WEST PALM BEACH, Fla. — Tracy Lee is a wrestler at heart. He competed in high school and college, and then again earlier this month as a 51 year old in a state tournament at Keiser University: The West Palm Beach Police Athletic League’s Sunshine State Games.
“He was doing what he loved, it was the peak of what he wanted to do,” said Patricia Dore, Tracy’s girlfriend
His comeback started about a year ago. He first coached at his alma mater, Sarasota High School, and then he started training.
He met his girlfriend, who was an instructor at Orange Theory, two years before that.
“He kept on showing up earlier and earlier to class,” she said laughing over the phone.
His return to the mat was against the second best wrestler in all of Ukraine, who is some 30 years younger and 10 pounds heavier.
The match was 27 years in the making.
“He felt like he needed to talk the talk and walk the walk for his kids,” she said.
They called the ambulance. Two medical professionals from the stands helped with CPR and the AED until it got there.
If an AED is used within three to four minutes after a heart attack, there’s a 90 percent survival rate, but Tracy would be the exception. He later died at a hospital.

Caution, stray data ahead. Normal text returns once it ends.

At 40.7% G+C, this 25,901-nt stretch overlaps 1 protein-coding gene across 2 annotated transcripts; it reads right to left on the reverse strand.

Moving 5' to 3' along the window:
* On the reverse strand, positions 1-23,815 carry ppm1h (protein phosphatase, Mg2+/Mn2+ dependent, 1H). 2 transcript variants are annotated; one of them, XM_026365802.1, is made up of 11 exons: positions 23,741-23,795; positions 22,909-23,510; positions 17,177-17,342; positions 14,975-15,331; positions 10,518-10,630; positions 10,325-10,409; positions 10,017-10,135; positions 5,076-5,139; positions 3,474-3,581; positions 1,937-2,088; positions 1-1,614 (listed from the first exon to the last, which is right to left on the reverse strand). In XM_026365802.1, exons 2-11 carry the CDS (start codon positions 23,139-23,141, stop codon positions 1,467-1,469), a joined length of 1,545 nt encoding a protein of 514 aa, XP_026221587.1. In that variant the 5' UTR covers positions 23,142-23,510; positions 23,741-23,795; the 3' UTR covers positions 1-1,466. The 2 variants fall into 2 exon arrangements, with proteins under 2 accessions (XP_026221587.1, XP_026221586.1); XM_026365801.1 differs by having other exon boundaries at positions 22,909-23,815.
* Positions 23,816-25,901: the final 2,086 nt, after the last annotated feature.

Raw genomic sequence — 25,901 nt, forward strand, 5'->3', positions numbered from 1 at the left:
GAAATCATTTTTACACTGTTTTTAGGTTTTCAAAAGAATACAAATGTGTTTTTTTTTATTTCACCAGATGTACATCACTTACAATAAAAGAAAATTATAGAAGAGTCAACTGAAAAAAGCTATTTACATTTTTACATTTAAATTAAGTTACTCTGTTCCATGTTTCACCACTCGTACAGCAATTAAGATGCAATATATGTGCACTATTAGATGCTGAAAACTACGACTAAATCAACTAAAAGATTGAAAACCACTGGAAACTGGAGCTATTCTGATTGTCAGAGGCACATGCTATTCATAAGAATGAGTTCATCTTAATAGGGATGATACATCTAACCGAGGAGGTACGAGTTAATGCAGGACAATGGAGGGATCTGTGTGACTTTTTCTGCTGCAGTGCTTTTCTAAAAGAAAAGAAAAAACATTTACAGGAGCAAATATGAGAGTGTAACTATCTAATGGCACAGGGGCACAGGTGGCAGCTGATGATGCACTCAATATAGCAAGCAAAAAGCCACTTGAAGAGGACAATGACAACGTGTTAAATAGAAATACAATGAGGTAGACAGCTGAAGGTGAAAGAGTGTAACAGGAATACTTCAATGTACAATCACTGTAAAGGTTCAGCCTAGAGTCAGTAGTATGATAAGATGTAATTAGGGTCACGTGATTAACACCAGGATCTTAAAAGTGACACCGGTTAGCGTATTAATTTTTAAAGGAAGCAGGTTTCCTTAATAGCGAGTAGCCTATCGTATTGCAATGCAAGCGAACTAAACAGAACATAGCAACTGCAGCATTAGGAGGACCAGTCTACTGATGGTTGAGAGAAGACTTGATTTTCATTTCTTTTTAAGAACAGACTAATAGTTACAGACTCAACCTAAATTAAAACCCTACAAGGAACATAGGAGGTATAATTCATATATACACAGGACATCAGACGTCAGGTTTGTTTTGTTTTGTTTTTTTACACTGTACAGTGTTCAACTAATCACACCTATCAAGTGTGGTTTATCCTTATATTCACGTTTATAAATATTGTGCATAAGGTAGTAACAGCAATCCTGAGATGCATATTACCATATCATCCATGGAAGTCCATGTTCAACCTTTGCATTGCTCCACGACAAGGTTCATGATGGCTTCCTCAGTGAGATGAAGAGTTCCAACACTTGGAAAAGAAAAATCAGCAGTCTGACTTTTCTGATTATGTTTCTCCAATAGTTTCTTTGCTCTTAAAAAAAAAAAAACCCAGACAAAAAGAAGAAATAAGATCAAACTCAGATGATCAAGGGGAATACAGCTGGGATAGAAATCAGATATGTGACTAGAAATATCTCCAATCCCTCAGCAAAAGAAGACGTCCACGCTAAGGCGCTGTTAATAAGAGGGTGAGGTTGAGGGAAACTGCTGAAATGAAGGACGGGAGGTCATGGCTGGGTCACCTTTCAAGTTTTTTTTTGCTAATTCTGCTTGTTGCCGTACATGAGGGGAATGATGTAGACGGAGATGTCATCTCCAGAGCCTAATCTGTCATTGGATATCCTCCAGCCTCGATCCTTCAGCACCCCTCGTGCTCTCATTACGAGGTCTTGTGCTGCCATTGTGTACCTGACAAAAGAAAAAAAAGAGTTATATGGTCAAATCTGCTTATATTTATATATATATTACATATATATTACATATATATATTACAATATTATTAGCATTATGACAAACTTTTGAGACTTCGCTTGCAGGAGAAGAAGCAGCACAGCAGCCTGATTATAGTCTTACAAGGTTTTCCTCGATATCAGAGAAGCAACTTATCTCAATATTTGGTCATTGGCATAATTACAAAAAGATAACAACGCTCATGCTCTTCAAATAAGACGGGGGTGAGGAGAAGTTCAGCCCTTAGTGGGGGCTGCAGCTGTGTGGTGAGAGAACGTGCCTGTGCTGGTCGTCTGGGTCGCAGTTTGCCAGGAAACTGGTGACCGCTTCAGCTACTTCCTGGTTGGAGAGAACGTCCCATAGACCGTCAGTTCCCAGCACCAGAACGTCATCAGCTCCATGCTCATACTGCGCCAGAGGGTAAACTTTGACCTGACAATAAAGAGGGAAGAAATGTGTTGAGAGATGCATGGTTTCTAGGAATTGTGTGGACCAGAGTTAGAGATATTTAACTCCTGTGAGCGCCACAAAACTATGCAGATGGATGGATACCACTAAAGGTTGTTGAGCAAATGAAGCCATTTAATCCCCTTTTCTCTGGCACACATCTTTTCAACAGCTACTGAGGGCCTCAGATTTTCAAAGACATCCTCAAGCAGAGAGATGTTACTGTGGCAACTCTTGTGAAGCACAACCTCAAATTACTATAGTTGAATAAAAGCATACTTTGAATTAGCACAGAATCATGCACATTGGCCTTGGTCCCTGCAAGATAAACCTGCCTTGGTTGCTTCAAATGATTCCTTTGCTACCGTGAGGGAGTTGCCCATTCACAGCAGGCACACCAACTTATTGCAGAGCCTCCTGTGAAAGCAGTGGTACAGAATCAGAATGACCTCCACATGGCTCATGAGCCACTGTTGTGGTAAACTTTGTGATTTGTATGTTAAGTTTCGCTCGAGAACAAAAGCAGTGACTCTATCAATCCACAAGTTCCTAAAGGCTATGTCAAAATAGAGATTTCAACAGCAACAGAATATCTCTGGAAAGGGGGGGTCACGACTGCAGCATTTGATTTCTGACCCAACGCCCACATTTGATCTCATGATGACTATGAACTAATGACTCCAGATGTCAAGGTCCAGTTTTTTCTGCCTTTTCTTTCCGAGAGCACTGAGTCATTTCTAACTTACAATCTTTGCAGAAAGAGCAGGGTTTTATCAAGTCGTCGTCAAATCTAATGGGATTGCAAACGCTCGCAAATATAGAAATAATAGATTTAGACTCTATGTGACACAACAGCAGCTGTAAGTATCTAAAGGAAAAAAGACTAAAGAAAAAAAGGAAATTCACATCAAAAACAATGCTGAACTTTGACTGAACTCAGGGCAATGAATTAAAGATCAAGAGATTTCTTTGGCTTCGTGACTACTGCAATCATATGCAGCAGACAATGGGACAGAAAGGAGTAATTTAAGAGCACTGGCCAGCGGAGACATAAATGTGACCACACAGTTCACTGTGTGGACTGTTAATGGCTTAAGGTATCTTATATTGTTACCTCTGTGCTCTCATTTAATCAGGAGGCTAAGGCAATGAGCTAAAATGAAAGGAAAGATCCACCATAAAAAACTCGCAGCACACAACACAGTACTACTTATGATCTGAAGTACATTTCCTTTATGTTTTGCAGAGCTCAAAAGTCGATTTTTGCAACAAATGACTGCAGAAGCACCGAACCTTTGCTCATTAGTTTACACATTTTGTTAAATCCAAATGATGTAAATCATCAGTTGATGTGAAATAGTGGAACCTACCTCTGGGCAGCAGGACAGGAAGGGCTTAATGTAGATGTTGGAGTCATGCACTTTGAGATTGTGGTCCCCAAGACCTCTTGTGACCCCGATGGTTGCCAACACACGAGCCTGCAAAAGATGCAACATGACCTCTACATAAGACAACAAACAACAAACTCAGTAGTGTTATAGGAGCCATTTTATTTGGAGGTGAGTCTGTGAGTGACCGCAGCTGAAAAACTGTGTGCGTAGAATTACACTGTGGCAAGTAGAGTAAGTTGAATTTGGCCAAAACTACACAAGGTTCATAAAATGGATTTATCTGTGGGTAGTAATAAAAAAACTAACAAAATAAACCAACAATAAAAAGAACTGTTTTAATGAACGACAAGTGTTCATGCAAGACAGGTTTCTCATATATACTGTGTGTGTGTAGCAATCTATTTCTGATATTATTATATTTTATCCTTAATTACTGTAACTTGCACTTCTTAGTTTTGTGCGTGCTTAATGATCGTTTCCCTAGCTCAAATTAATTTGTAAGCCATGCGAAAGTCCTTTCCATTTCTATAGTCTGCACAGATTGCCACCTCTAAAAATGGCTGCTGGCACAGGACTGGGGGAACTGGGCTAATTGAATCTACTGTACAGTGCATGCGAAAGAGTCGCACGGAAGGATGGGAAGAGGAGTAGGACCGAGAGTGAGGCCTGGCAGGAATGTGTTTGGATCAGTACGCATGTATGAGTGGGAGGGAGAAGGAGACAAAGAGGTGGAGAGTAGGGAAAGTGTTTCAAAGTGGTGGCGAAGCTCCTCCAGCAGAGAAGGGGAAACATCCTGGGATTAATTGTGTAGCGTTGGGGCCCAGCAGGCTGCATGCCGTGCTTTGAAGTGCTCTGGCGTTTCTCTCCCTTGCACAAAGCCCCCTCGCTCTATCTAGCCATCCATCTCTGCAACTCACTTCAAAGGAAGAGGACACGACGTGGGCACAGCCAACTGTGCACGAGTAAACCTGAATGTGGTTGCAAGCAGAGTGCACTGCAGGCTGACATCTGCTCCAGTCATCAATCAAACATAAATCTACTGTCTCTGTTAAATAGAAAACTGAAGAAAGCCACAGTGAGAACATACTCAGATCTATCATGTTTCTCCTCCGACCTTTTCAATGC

“It’s bittersweet right?” Patricia said.
In response, personal injury lawyer Craig Goldenfarb donated a two AEDs to the PAL, through his charity, Heart of the Game.
“Unfortunately, in Florida, I really wish these things were everywhere a fire extinguisher was,” he said in an interview.
Jonathan Taylor, the director of operations with PAL said, “Make sure that our kids and our staff members are versed, that we’re well trained to save a life if we have to but hope we don’t.”
“I wish things had ended differently of course, but as a fitness professional for 20+ years in my life I know that AEDs are so, so important there’s been quite a few times I’ve had to use them,” said Patricia.
Heart of the Game donates Automated External Defibrillators and provides CPR training for sporting venues that focuses on youth sports.